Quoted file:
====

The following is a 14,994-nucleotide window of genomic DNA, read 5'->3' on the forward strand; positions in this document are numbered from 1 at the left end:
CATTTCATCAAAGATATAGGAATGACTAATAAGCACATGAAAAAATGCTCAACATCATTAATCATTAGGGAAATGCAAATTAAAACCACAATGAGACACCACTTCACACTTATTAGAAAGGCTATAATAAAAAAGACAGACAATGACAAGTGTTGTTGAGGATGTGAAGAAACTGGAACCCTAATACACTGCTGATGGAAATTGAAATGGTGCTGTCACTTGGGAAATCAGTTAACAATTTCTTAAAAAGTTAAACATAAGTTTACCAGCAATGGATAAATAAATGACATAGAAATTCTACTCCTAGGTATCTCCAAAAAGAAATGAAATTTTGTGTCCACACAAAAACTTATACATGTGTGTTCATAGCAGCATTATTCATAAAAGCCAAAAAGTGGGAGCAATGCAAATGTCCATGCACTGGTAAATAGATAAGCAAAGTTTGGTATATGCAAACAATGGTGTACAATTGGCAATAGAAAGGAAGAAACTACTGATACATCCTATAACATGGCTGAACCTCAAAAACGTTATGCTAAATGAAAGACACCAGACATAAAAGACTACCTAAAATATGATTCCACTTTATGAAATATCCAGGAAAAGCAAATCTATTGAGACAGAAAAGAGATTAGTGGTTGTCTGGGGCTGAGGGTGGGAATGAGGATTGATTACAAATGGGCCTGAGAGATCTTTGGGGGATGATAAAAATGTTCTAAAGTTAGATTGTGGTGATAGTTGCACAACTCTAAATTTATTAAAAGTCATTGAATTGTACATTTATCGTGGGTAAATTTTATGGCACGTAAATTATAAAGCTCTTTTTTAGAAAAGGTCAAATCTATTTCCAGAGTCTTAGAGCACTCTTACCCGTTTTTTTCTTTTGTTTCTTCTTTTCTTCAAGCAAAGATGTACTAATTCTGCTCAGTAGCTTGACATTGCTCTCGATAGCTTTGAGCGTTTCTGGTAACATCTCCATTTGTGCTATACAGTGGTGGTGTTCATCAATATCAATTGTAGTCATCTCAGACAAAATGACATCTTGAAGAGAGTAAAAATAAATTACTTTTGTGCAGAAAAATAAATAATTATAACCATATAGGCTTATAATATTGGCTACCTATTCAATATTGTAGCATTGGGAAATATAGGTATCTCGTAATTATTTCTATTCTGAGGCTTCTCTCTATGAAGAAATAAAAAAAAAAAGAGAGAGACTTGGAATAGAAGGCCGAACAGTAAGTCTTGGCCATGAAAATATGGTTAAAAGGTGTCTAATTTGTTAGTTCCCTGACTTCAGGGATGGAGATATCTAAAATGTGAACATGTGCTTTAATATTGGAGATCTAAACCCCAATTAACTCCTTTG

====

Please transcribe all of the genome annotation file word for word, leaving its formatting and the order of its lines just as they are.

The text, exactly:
The following is a 14,994-nucleotide window of genomic DNA, read 5'->3' on the forward strand; positions in this document are numbered from 1 at the left end:
CATTTCATCAAAGATATAGGAATGACTAATAAGCACATGAAAAAATGCTCAACATCATTAATCATTAGGGAAATGCAAATTAAAACCACAATGAGACACCACTTCACACTTATTAGAAAGGCTATAATAAAAAAGACAGACAATGACAAGTGTTGTTGAGGATGTGAAGAAACTGGAACCCTAATACACTGCTGATGGAAATTGAAATGGTGCTGTCACTTGGGAAATCAGTTAACAATTTCTTAAAAAGTTAAACATAAGTTTACCAGCAATGGATAAATAAATGACATAGAAATTCTACTCCTAGGTATCTCCAAAAAGAAATGAAATTTTGTGTCCACACAAAAACTTATACATGTGTGTTCATAGCAGCATTATTCATAAAAGCCAAAAAGTGGGAGCAATGCAAATGTCCATGCACTGGTAAATAGATAAGCAAAGTTTGGTATATGCAAACAATGGTGTACAATTGGCAATAGAAAGGAAGAAACTACTGATACATCCTATAACATGGCTGAACCTCAAAAACGTTATGCTAAATGAAAGACACCAGACATAAAAGACTACCTAAAATATGATTCCACTTTATGAAATATCCAGGAAAAGCAAATCTATTGAGACAGAAAAGAGATTAGTGGTTGTCTGGGGCTGAGGGTGGGAATGAGGATTGATTACAAATGGGCCTGAGAGATCTTTGGGGGATGATAAAAATGTTCTAAAGTTAGATTGTGGTGATAGTTGCACAACTCTAAATTTATTAAAAGTCATTGAATTGTACATTTATCGTGGGTAAATTTTATGGCACGTAAATTATAAAGCTCTTTTTTAGAAAAGGTCAAATCTATTTCCAGAGTCTTAGAGCACTCTTACCCGTTTTTTTCTTTTGTTTCTTCTTTTCTTCAAGCAAAGATGTACTAATTCTGCTCAGTAGCTTGACATTGCTCTCGATAGCTTTGAGCGTTTCTGGTAACATCTCCATTTGTGCTATACAGTGGTGGTGTTCATCAATATCAATTGTAGTCATCTCAGACAAAATGACATCTTGAAGAGAGTAAAAATAAATTACTTTTGTGCAGAAAAATAAATAATTATAACCATATAGGCTTATAATATTGGCTACCTATTCAATATTGTAGCATTGGGAAATATAGGTATCTCGTAATTATTTCTATTCTGAGGCTTCTCTCTATGAAGAAATAAAAAAAAAAAGAGAGAGACTTGGAATAGAAGGCCGAACAGTAAGTCTTGGCCATGAAAATATGGTTAAAAGGTGTCTAATTTGTTAGTTCCCTGACTTCAGGGATGGAGATATCTAAAATGTGAACATGTGCTTTAATATTGGAGATCTAAACCCCAATTAACTCCTTTG